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Randomized Controlled Trial
, 17 (12), 1714-20

Peridural Scar and Its Relation to Clinical Outcome: A Randomised Study on Surgically Treated Lumbar Disc Herniation Patients

Affiliations
Randomized Controlled Trial

Peridural Scar and Its Relation to Clinical Outcome: A Randomised Study on Surgically Treated Lumbar Disc Herniation Patients

Katarina Rönnberg et al. Eur Spine J.

Abstract

A prospective randomised 2-year follow-up study on patients undergoing lumbar disc herniation surgery. The objective was to investigate the relationship between peridural scarring and clinical outcome, the scar development 6 and 24 months postoperatively by using MRI, and if ADCON-L (a bioresorbable carbohydrate polymer gel) has an effect on scar size and/or improve patients' outcome after lumbar disc herniation surgery. The association between peridural scarring and recurrent pain after lumbar disc herniation surgery is debated. Numerous materials have been used in attempts to prevent or reduce postoperative peridural scarring; however, there are conflicting data regarding the clinical effects. The study included 119 patients whose mean age was 39 years (18-66); 51 (47%) were women. Sixty patients (56%) were perioperatively randomised to receive ADCON-L, and 48 (44%) served as controls. All patients underwent MRI at 6 and 24 months postoperatively, and an independent radiologist graded the size, location and development of the scar, by using a previously described scoring system. Pre- and 2-year postoperatively patients graded their leg pain on a visual analogue scale (VAS). At the 2-year follow-up patients rated their satisfaction with treatment (subjective outcome) and were evaluated by an independent neurologist (objective outcome), using MacNab score. There was no relationship between size or localisation of the scar and any of the clinical outcomes (VAS, subjective and objective outcome). The scar size decreased between 6 and 24 months in 49%, was unchanged in 42% and increased in 9% of the patients. Patients treated with ADCON-L did not demonstrate any adverse effects, nor did they demonstrate less scarring or better clinical outcome than control patients. No significant association between the presence of extensive peridural scar or localisation of scar formation and clinical outcome could be detected in the present study. Further, no positive or negative effects of ADCON-L used in disc herniation surgery could be seen.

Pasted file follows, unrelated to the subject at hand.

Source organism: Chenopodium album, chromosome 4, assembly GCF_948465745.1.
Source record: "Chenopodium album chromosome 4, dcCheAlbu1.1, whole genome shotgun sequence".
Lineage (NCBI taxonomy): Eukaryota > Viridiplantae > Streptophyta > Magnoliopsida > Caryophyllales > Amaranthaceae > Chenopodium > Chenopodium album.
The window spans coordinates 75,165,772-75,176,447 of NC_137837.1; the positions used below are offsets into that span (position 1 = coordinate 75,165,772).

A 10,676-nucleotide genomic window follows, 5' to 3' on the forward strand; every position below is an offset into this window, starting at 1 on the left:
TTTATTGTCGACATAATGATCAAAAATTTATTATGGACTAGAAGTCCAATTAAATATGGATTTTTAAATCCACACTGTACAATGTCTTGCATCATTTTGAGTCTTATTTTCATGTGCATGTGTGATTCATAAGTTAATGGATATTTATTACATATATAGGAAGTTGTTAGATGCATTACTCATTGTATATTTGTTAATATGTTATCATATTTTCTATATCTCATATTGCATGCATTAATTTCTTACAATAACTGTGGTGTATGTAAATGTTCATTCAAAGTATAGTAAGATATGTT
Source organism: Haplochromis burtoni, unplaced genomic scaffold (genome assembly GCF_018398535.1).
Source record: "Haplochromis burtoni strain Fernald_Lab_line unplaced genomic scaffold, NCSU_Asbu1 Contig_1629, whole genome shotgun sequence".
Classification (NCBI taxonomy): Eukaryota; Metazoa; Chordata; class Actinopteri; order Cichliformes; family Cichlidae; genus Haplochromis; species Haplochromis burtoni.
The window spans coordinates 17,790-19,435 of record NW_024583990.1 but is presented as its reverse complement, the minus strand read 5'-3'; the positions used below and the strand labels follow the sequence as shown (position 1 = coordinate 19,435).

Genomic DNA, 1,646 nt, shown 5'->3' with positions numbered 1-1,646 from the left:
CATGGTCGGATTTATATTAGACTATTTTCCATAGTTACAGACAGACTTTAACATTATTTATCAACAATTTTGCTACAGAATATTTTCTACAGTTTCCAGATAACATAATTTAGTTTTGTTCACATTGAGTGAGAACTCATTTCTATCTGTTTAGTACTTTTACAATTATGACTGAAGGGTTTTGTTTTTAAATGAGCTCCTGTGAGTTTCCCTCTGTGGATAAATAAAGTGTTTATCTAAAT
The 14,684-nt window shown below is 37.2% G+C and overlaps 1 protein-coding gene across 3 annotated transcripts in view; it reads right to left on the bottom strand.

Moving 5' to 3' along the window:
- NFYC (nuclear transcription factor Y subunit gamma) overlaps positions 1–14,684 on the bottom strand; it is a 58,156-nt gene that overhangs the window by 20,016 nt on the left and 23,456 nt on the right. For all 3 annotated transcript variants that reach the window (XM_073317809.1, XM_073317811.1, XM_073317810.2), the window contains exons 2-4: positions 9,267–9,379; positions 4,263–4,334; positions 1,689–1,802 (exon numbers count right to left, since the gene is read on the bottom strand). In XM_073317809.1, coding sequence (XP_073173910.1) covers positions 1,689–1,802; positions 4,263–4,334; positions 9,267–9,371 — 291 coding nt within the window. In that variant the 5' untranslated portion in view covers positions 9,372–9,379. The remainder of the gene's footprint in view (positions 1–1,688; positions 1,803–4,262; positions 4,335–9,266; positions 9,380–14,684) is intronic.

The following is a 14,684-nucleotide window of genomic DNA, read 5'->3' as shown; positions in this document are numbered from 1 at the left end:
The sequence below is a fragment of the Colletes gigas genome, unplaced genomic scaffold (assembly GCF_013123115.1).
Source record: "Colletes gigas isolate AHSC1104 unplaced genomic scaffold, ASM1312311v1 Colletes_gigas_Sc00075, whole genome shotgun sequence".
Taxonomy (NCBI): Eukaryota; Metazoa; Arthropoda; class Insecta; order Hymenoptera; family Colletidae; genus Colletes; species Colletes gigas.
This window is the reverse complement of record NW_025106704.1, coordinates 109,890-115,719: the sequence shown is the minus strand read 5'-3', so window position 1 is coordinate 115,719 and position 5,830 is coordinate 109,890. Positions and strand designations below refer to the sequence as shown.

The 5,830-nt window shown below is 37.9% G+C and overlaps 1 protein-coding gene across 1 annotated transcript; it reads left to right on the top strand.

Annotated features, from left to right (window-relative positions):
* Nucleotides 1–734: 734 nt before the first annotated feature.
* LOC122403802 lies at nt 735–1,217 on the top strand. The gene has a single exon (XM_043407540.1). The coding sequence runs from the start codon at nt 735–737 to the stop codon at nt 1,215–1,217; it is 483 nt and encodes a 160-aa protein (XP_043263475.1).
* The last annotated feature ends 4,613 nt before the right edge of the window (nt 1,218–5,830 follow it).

Figures

Fig. 1
Fig. 1
Description of the Macnab classification, clinical outcome (objective)
Fig. 2
Fig. 2
The amount and location of peridural scar was evaluated according to the grading system described by Ross et al. by using a score of 0–4. Five axial MRI slices/patient were available for evaluation (15). Two slices above the disc (1, 2), one in the disc level (3) and two below the disc (4, 5). Each slice was divided into four quadrants (a–d)
Fig. 3
Fig. 3
Patients reported clinical outcome, subjective (satisfied, partly satisfied or not satisfied), 24 months after surgery in control- and ADCON-L treated groups
Fig. 4
Fig. 4
Objective outcome (excellent/good or fair/poor) in control- and ADCON-L treated groups at 24 months follow-up
Fig. 5
Fig. 5
Scar score by Ross et al. in disc herniation patients at 6 and 24 months postoperatively. At 6 months follow-up almost half of the patients had scar score (2) corresponding to >25–50% of at least one of the MRI slices available filled with scar. At the 24 months follow-up most of the patients had lower scar score than at 6 months follow-up

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